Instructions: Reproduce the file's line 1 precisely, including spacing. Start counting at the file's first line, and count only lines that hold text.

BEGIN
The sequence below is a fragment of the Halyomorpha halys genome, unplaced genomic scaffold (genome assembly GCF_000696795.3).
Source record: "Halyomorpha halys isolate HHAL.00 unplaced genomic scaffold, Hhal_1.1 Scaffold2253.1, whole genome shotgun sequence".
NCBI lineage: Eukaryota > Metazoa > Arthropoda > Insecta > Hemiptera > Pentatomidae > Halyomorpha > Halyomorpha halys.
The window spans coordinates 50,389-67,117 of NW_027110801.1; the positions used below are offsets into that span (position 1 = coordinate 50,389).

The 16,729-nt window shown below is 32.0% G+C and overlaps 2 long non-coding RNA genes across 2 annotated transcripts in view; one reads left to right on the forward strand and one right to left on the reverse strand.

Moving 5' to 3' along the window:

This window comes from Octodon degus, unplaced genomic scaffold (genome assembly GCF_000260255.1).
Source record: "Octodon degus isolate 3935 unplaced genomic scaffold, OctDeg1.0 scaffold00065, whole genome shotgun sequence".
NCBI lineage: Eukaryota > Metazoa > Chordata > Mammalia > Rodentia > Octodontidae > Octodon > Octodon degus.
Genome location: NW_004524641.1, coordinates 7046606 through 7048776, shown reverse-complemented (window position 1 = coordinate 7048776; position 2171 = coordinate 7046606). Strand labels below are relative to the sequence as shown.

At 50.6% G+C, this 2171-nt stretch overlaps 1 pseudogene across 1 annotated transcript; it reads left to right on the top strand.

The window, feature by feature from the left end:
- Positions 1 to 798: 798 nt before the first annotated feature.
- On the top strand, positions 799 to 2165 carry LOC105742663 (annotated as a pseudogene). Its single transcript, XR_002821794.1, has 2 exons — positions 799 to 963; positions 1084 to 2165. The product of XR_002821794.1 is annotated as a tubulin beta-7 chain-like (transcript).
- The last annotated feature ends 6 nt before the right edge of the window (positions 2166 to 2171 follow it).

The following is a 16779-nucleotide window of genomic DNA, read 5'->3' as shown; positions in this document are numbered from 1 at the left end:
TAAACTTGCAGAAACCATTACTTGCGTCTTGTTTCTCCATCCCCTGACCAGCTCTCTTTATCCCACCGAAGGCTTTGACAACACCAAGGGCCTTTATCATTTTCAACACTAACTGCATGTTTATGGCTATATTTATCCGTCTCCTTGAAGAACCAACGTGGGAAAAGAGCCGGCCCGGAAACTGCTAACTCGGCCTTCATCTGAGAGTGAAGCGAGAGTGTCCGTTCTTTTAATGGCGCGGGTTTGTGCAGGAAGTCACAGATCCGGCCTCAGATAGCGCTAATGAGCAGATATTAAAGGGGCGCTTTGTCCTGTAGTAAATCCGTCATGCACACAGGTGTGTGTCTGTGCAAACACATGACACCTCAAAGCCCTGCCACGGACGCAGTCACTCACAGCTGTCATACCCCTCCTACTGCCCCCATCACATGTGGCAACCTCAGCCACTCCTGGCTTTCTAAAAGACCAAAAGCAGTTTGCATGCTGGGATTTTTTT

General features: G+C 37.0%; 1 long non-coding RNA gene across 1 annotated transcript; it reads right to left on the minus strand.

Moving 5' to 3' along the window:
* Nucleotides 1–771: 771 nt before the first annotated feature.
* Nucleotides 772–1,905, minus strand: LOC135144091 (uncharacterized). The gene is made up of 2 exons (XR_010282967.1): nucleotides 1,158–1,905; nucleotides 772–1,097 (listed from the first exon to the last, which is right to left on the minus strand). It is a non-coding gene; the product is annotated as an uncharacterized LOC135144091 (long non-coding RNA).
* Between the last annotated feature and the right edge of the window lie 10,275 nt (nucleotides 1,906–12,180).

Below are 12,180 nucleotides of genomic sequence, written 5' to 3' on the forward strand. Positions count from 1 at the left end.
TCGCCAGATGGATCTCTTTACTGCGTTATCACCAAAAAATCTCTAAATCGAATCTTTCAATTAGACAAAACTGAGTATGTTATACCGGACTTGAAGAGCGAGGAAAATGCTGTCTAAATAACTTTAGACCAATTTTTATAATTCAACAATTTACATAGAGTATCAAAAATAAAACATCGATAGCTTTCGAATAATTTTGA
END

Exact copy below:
The sequence below is a fragment of the Halyomorpha halys genome, unplaced genomic scaffold (genome assembly GCF_000696795.3).